Every industry is fair game for hackers. One mistake with any account information like reusing or sharing passwords and your organization can be shaken down for millions. So remember to practice good cybersecurity: do not reuse passwords, always confirm whom you are sharing sensitive information with, and be careful when clicking on suspicious links.
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Vertafore, a provider of insurance software, has disclosed this week a data breach, admitting that a third-party accessed the details of 27.7 million Texas drivers. The incident is believed to have taken place sometime between March 11 and August 1, and happened as a result of human error when three data files were inadvertently stored in an unsecured external storage service… Exposed data included Texas driver license numbers, names, dates of birth, addresses, and vehicle registration histories.
Tens of millions of users have been affected by a data breach at the developer of popular online playground Animal Jam. Utah-based developer WildWorks describes Animal Jam as a virtual world in which children aged four to eight can play online games with other kids. However, in a detailed alert yesterday, it revealed that around 46 million account records had been stolen by hackers that accessed a database last month, including millions of email addresses used by parents to register their kids.
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Stock photo site 123RF has suffered a data breach after a hacker began selling a database containing 8.3 million user records on a hacker forum. 123RF is a popular stock photo and vector site that sells royalty-free images, videos, and audio to be used on websites, printed content, and videos. According to SimilarWeb, 123RF receives over 26 million visitors per month. From the samples of the database seen by BleepingComputer, the stolen data includes a 123RF members’ full name, email address, MD5 hashed passwords, company name, phone number, address, PayPal email if used, and IP address. There is no financial information stored in the database.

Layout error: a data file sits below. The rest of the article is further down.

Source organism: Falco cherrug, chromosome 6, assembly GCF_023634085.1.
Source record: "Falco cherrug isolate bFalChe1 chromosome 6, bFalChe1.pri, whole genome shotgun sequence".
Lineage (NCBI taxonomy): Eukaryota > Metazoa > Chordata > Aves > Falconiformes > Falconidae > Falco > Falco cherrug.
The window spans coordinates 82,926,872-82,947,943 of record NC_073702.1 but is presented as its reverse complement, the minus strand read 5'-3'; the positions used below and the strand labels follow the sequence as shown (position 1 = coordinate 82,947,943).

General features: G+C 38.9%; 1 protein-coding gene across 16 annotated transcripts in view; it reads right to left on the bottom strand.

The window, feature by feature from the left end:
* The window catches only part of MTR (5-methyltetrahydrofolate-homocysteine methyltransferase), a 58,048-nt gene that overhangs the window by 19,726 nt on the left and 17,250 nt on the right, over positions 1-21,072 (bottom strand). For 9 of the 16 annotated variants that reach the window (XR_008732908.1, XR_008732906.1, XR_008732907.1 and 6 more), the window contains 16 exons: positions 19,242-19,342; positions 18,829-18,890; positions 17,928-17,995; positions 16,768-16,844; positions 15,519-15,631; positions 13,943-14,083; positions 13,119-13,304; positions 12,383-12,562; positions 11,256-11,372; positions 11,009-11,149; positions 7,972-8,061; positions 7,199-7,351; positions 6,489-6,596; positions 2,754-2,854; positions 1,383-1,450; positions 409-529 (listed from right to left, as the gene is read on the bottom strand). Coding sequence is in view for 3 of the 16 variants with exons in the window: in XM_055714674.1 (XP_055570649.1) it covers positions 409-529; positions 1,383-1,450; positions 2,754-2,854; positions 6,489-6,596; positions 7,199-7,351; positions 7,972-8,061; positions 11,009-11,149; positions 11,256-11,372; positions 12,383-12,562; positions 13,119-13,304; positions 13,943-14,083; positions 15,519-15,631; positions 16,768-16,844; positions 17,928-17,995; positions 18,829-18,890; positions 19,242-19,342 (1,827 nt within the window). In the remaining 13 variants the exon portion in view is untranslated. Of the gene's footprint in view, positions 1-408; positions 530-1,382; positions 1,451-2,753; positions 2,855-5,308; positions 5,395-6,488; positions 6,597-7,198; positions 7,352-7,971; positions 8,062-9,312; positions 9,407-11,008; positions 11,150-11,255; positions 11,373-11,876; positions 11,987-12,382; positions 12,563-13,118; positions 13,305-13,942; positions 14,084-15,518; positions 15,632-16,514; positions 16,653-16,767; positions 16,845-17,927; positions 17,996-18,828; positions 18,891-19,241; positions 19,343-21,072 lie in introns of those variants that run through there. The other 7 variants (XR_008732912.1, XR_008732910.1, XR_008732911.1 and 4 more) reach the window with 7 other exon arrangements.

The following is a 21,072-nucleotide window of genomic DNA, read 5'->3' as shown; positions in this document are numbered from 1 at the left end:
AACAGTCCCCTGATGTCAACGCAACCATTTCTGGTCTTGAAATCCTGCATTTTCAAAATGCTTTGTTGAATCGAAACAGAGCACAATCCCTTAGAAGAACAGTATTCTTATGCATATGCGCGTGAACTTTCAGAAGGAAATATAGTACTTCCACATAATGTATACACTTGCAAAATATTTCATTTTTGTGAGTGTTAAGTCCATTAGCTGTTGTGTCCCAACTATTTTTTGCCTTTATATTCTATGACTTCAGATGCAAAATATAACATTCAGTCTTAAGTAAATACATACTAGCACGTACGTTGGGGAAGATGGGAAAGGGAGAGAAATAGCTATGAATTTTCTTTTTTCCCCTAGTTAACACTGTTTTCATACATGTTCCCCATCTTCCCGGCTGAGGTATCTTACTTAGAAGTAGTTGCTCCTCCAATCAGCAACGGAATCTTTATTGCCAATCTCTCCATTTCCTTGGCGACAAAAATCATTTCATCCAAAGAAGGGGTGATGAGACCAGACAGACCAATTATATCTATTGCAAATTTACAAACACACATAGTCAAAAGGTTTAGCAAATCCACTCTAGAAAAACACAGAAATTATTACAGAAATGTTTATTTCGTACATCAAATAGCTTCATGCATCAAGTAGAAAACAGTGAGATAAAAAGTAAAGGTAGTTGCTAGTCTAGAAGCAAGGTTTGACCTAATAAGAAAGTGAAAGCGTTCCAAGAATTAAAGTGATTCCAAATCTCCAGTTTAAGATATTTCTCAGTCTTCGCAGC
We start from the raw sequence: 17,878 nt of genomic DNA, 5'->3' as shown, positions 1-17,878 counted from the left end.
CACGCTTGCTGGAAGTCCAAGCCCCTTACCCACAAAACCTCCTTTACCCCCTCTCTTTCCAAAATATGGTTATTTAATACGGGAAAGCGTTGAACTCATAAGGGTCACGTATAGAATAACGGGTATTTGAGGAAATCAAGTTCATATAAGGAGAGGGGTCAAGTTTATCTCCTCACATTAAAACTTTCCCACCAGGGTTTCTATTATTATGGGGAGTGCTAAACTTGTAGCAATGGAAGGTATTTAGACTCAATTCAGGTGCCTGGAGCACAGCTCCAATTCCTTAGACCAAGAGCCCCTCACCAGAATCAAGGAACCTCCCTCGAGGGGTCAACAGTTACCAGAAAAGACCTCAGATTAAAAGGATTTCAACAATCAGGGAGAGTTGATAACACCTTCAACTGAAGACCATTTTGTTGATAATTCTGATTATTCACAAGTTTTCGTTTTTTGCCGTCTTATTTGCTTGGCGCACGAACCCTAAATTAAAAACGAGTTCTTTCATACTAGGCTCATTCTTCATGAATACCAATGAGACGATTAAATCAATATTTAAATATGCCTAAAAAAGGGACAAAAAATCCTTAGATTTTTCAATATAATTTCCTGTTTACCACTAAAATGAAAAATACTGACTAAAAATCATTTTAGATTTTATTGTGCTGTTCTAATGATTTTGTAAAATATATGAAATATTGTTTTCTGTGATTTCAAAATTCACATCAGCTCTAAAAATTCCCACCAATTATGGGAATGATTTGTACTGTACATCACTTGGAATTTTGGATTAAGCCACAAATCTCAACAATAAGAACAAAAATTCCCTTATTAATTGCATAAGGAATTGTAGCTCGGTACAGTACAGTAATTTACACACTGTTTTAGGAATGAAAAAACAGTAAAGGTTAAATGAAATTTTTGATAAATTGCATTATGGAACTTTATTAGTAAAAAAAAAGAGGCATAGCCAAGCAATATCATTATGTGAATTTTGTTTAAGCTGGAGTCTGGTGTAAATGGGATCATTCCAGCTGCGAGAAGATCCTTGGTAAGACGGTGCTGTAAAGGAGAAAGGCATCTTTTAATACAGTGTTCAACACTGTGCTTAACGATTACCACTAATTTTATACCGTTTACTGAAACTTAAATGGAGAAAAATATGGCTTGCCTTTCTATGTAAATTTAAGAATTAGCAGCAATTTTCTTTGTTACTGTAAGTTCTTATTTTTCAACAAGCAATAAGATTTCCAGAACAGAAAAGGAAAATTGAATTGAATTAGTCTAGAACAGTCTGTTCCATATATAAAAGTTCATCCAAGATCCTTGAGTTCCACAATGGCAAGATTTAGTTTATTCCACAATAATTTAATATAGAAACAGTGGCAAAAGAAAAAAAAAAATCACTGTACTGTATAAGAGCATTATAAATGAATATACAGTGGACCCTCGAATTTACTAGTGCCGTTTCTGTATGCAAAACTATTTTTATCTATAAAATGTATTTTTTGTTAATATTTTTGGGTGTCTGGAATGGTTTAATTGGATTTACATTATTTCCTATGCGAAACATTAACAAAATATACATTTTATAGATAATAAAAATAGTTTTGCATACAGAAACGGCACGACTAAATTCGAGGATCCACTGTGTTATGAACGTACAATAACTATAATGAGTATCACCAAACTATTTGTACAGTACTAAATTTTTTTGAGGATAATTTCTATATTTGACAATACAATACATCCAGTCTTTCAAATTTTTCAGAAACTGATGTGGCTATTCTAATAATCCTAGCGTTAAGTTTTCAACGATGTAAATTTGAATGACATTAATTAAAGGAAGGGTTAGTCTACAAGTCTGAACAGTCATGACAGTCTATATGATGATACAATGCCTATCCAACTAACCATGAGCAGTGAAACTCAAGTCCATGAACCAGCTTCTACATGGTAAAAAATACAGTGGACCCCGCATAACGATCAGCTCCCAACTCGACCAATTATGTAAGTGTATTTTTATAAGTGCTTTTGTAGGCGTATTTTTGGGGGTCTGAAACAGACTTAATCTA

The breach comes from hacking group ShinyHunters, which has previously released customer records from over 17 companies, and was allegedly responsible for breaking into Microsoft’s private GitHub repository earlier this year. The Pluto TV database was released for free access by ShinyHunters, and according to BleepingComputer, the records contain display names, email addresses, hashed passwords, birthdays, device platforms, and IP addresses.
“We were hacked.” Years of work, deleted. A warning: Digital thieves dumping your data. The costly and crippling play for your company’s information. KOMO’s Michelle Esteban talks to the CEO of Lumber Union about how after a hack on their Facebook Ad account, they lost all their business data and have yet to recover.
That’s this week’s roundup, showing that every industry benefits when good cybersecurity habits are followed. So wash your hands and keep your passwords secure. Thanks for reading, stay safe and we’ll see you next week!
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